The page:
Spinal Elements Holdings Inc., which develops medical devices for minimally invasive spinal surgery procedures, announced terms for its IPO. The Carlsbad, CA-based company plans to raise $108 million by offering 7.7 million shares at a price range of $13 to $15. The company plans to raise an additional $84 million in a concurrent private placement to Kohlberg & Company. At the midpoint of the proposed range, Spinal Elements Holdings would command a fully diluted market value of $382 million. Spinal Elements offers a comprehensive product portfolio that can address approximately 95% of spinal surgery procedures performed worldwide as of 2018. Its systems, products, and technologies cover a wide variety of spine disorders, including degenerative conditions, deformities, and trauma. Spinal Elements was founded in 2003 and booked $93 million in sales for the 12 months ended June 30, 2020. It plans to list on the Nasdaq under the symbol “SPEL.” Credit Suisse, Baird, Stifel, Truist Securities and BTIG are the bookrunners on the deal. It is expected to price on Wednesday, October 14, 2020.
Kronos Bio Inc., a Phase 2 biotech developing kinase inhibitors for leukemia and solid tumors, raised $250 million by offering 13.2 million shares at $19, above the range of $16 to $18. The company originally planned to offer 10.3 million shares at the same range before revising its terms on Thursday morning. At pricing, the company raised 12% more in proceeds than anticipated. The company’s lead candidate, entospletinib (ENTO), is an orally administered, selective spleen tyrosine kinase inhibitor that has been tested in 148 acute myeloid leukemia (AML) patients. Based on clinical results in a biomarker-defined subset of patients and subject to discussions with regulatory agencies planned for the 1H21, the company plans to initiate a registrational Phase 2/3 trial in 2021, with data readout expected in 2023. San Mateo, CA-based Kronos Bio was founded in 2017 and lists on the Nasdaq under the symbol “KRON.” Goldman Sachs, Jefferies, Cowen and Piper Sandler are the joint bookrunners on the deal. Shares closed the week up 42% at $27.07.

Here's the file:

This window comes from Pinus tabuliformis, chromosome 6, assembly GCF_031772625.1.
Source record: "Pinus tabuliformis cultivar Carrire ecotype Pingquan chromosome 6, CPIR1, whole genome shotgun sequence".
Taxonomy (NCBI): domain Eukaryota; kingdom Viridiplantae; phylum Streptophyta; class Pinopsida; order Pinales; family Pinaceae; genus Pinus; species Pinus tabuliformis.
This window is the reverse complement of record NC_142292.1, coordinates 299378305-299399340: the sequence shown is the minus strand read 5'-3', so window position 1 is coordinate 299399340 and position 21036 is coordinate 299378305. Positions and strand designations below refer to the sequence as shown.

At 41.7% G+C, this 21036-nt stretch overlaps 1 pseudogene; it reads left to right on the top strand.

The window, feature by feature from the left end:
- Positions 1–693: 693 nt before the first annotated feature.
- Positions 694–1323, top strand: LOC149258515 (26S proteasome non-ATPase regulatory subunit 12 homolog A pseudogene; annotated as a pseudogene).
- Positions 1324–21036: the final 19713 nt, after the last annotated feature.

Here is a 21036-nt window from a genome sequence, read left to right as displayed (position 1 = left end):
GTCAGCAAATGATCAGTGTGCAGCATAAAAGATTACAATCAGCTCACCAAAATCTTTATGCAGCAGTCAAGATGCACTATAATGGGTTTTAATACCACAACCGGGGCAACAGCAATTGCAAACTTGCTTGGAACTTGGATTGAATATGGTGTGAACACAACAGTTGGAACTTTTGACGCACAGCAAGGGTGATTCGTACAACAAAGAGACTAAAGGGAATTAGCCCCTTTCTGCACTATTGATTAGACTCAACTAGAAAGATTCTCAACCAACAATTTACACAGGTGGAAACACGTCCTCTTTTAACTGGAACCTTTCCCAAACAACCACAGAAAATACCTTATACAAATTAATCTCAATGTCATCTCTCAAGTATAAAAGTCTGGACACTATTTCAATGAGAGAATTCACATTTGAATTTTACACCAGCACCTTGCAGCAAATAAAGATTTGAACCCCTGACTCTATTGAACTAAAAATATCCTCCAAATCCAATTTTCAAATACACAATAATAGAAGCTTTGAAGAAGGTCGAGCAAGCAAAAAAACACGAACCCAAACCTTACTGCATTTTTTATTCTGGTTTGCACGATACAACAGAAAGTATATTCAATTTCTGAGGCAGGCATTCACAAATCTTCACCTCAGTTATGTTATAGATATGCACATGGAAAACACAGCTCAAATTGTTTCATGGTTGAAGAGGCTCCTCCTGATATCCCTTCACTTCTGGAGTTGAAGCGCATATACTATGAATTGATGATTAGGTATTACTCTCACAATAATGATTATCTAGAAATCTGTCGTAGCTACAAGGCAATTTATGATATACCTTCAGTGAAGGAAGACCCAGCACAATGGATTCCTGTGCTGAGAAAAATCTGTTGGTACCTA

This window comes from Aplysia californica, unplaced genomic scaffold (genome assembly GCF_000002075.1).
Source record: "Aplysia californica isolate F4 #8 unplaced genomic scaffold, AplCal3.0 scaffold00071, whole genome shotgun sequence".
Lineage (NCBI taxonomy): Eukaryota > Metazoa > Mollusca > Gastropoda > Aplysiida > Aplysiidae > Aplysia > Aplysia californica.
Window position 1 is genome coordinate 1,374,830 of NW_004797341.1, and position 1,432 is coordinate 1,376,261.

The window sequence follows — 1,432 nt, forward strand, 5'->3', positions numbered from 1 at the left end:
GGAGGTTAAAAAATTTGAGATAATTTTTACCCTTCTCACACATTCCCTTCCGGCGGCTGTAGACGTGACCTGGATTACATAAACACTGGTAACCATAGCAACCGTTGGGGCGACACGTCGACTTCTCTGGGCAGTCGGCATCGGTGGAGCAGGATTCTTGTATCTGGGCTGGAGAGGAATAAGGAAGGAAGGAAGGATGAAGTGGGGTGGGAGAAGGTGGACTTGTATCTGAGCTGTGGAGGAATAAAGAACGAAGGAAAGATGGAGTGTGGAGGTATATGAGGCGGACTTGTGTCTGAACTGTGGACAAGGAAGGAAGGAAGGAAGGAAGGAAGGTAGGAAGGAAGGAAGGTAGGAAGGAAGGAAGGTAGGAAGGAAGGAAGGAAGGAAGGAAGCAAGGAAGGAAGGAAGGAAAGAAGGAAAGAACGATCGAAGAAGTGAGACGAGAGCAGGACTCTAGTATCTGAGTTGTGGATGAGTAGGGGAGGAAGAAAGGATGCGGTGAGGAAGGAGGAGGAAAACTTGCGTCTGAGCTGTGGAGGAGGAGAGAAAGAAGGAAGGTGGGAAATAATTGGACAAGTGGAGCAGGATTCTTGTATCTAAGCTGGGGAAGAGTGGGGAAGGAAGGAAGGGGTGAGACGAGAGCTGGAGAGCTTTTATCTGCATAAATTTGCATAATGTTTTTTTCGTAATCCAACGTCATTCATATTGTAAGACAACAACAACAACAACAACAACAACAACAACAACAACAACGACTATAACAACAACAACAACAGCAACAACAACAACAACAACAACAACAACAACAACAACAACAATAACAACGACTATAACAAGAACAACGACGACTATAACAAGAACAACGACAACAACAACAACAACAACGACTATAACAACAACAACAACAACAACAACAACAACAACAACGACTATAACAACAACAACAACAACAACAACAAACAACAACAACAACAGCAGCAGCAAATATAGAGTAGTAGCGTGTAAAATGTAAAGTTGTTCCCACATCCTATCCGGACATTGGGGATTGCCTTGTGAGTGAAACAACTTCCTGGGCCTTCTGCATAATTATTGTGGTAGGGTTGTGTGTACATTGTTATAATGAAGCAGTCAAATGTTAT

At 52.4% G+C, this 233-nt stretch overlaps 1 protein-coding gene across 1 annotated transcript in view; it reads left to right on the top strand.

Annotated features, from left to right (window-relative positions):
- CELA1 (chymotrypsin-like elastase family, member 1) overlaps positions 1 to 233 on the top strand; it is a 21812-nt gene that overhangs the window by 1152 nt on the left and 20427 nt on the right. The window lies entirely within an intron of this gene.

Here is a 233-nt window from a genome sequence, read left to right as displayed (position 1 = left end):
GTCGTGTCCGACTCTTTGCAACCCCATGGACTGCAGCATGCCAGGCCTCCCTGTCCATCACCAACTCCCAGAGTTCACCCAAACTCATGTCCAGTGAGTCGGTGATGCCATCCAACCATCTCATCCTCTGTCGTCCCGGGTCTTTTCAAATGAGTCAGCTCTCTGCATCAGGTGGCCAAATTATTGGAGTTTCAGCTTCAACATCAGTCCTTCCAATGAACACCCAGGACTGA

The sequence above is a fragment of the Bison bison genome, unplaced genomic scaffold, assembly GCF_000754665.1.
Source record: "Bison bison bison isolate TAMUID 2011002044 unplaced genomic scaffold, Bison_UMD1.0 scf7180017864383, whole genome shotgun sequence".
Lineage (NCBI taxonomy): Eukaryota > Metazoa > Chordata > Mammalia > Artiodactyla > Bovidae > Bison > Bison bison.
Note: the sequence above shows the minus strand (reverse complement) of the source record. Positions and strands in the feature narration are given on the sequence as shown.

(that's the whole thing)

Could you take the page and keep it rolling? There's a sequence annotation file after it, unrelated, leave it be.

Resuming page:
Aziyo Biologics Inc., which makes regenerative medical products for various tissue types, raised $50 million by offering 2.9 million shares at $17, within the range of $16 to $18. Insiders have indicated an interest in purchasing up to $20 million of the offering. At pricing, the Silver Spring, MD-based company commands a fully diluted market value of $177 million. Through its proprietary tissue processing platforms, the company has developed a portfolio of advanced regenerative medical products designed to be similar to natural biological material. Its core products are designed to address the implantable electronic device/cardiovascular, orthopedic/spinal repair, and soft tissue reconstruction markets. Aziyo Biologics was founded in 2015 and booked $42 million in revenue for the 12 months ended June 30, 2020. It lists on the Nasdaq under the symbol “AZYO.” Piper Sandler, Cowen, Cantor Fitzgerald and Trust Securities are the joint bookrunners on the deal. Shares closed the week down 20% at $13.54.
And Galecto Inc., a Phase 2 biotech developing therapeutics for fibrosis and fibrotic related diseases, registered up to $100 million in an IPO. Galecto’s initial focus is on the development of small-molecule inhibitors of galectin-3 and lysyl oxidase-like 2, which play key roles in regulating fibrosis. Its lead product candidate, GB0139, is an inhaled inhibitor of galectin-3 for the treatment of severe fibrotic lung diseases such as idiopathic pulmonary fibrosis (IPF). The company has conducted a Phase 2a trial in 24 IPF patients and has initiated a Phase 2b trial in 450 IPF patients, with topline results expected in 2022. The Copenhagen-based company was founded in 2011 and plans to list on the Nasdaq under the symbol “GLTO.” BofA Securities, SVB Leerink and Credit Suisse are the joint bookrunners on the deal. No pricing terms were disclosed.